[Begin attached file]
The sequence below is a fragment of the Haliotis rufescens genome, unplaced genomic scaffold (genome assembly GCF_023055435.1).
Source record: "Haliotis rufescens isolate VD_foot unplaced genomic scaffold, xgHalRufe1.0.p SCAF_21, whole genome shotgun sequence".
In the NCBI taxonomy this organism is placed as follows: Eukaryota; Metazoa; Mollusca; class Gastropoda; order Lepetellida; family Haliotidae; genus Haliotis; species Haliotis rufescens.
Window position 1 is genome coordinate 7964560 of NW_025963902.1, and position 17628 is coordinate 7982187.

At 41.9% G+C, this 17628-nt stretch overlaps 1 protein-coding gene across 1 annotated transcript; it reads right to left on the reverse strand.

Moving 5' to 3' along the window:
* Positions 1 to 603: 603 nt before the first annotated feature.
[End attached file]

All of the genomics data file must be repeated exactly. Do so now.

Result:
The sequence below is a fragment of the Haliotis rufescens genome, unplaced genomic scaffold (genome assembly GCF_023055435.1).
Source record: "Haliotis rufescens isolate VD_foot unplaced genomic scaffold, xgHalRufe1.0.p SCAF_21, whole genome shotgun sequence".
In the NCBI taxonomy this organism is placed as follows: Eukaryota; Metazoa; Mollusca; class Gastropoda; order Lepetellida; family Haliotidae; genus Haliotis; species Haliotis rufescens.
Window position 1 is genome coordinate 7964560 of NW_025963902.1, and position 17628 is coordinate 7982187.

At 41.9% G+C, this 17628-nt stretch overlaps 1 protein-coding gene across 1 annotated transcript; it reads right to left on the reverse strand.

Moving 5' to 3' along the window:
* Positions 1 to 603: 603 nt before the first annotated feature.